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The Monsoon Season of ’68

Category: Veteran Stories
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101st airborne rice paddy vietnam

Whenever I talk about this subject people are amazed when they learn about the seasonal weather in Vietnam…

For a six week time period after Tet we ( B Co 1/502nd Inf 101st Airborne Division) did not see the sun for 42 days! It was not that it rained like crazy everyday but it was often cold and damp. Our location was in I Corps in the rice paddies east of the mountains and in the A Shau Valley.

Sometimes it did rain all day long and other days it was just cloudy or a fine mist. On patrol it was a bit burdensome because of the uniform of the day. At time we wore a field jacket and others times we might have had a poncho on. Forget about finding a dry spot to sit down on a break or finding a dry place to bed down. Believe it or not in the country and jungle that was remembered for the hot steamy jungles it was really cold at times.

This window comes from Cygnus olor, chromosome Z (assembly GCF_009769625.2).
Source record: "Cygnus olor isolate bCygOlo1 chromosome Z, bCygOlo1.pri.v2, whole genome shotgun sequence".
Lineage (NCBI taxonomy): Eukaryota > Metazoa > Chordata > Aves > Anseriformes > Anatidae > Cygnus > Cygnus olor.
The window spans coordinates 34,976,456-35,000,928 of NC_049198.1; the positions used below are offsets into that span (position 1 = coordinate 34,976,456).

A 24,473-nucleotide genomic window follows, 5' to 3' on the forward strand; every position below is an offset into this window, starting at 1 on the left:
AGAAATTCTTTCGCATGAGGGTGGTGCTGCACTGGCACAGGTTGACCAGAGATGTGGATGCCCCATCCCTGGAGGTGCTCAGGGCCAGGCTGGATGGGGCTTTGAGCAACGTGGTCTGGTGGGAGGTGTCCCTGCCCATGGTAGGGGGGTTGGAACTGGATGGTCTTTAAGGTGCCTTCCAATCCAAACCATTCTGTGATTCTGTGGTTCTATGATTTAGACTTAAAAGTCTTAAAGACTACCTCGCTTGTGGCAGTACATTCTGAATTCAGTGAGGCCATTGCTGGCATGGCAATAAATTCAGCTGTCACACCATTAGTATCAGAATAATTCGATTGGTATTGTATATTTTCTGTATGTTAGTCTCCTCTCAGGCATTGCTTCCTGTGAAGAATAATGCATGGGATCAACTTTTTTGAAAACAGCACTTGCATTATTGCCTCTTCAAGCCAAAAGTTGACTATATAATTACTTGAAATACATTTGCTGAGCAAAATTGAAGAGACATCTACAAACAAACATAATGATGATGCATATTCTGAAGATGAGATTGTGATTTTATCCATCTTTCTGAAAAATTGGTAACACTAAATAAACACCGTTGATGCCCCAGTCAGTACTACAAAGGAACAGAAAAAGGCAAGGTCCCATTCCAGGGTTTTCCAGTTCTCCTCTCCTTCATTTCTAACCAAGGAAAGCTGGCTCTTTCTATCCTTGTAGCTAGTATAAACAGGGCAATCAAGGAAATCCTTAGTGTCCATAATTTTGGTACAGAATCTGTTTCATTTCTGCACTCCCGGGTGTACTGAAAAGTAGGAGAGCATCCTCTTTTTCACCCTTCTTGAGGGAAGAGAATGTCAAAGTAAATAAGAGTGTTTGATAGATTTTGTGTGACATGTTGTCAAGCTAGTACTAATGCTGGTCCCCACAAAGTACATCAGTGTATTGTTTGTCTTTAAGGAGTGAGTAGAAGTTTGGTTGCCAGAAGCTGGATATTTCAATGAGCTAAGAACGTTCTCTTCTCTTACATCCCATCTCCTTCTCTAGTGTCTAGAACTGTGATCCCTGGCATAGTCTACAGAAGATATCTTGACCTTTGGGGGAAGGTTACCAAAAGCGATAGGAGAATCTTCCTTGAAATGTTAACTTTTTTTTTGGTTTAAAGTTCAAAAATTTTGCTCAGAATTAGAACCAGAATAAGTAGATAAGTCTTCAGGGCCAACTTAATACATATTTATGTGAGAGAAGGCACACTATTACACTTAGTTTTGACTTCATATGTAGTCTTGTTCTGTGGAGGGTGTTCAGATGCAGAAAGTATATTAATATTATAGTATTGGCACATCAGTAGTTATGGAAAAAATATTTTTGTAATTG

Temperature got down into the 50’s and 40’s especially in the mountains and with the wet is was miserable. Bedding down and trying to use your poncho as a tent was a problem too. You first had to deal with the wet ground and the the rain coming off the trees as well. Somehow the water always seem to find a way down your neck and back under your clothes.

Talking about clothes, the uniform of the day was a tee shirt, a jungle sweater, your fatigue shirt and a field jacket. Another issue was wet feet. In a country with many rice paddies and small rivers and streams forget about keeping your feet dry, in many areas it is an impossible task.

I can remember a log bird coming in one evening and bring in all kinds of things, among them mail, hot chow and dry socks! Finally dry feet again. I put them on immediately.

It was dinner time and we set up a perimeter and took turns eating and reading mail. So happy that I had dry socks on soon, but that didn’t last. Within the hour we were wading through a small stream on our way to a night defensive position and my feet were wet again, lesson learned.

When the patrols hit the roads for a march somewhere there was plenty of mud to deal with as well. Hopefully this note brought back some more unpleasant memories but at least we can laugh at them now…

-Ronny Ymbras

1/502 101st Airborne Division RVN ’67 – ’68

Author of Fallen Never Forgotten: Vietnam Memorials in the USA




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